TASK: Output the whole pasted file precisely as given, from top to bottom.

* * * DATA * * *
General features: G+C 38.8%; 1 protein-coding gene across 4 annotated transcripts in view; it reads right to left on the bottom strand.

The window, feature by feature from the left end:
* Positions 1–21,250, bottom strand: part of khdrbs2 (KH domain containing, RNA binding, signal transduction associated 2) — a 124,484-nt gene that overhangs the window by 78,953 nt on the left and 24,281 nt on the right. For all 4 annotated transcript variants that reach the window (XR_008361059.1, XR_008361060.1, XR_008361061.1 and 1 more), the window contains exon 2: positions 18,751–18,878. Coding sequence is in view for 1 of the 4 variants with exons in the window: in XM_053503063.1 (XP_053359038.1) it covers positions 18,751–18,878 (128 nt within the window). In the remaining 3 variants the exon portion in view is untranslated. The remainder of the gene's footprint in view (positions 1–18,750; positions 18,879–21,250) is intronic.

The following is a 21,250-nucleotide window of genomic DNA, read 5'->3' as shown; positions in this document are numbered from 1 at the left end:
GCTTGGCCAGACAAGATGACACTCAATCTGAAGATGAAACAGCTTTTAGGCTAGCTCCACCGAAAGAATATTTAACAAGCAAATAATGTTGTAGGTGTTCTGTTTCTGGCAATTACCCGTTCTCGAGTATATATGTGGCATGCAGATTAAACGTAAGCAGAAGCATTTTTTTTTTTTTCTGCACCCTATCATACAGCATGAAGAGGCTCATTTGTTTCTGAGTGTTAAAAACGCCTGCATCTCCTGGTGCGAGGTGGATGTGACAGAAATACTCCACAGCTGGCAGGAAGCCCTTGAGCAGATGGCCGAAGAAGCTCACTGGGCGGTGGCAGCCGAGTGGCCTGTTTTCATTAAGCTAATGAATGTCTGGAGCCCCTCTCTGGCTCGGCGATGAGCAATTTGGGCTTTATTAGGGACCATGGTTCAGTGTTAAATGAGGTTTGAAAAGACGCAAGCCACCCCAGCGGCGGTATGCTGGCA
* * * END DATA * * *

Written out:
General features: G+C 38.8%; 1 protein-coding gene across 4 annotated transcripts in view; it reads right to left on the bottom strand.

The window, feature by feature from the left end:
* Positions 1–21,250, bottom strand: part of khdrbs2 (KH domain containing, RNA binding, signal transduction associated 2) — a 124,484-nt gene that overhangs the window by 78,953 nt on the left and 24,281 nt on the right. For all 4 annotated transcript variants that reach the window (XR_008361059.1, XR_008361060.1, XR_008361061.1 and 1 more), the window contains exon 2: positions 18,751–18,878. Coding sequence is in view for 1 of the 4 variants with exons in the window: in XM_053503063.1 (XP_053359038.1) it covers positions 18,751–18,878 (128 nt within the window). In the remaining 3 variants the exon portion in view is untranslated. The remainder of the gene's footprint in view (positions 1–18,750; positions 18,879–21,250) is intronic.

The following is a 21,250-nucleotide window of genomic DNA, read 5'->3' as shown; positions in this document are numbered from 1 at the left end:
GCTTGGCCAGACAAGATGACACTCAATCTGAAGATGAAACAGCTTTTAGGCTAGCTCCACCGAAAGAATATTTAACAAGCAAATAATGTTGTAGGTGTTCTGTTTCTGGCAATTACCCGTTCTCGAGTATATATGTGGCATGCAGATTAAACGTAAGCAGAAGCATTTTTTTTTTTTTCTGCACCCTATCATACAGCATGAAGAGGCTCATTTGTTTCTGAGTGTTAAAAACGCCTGCATCTCCTGGTGCGAGGTGGATGTGACAGAAATACTCCACAGCTGGCAGGAAGCCCTTGAGCAGATGGCCGAAGAAGCTCACTGGGCGGTGGCAGCCGAGTGGCCTGTTTTCATTAAGCTAATGAATGTCTGGAGCCCCTCTCTGGCTCGGCGATGAGCAATTTGGGCTTTATTAGGGACCATGGTTCAGTGTTAAATGAGGTTTGAAAAGACGCAAGCCACCCCAGCGGCGGTATGCTGGCA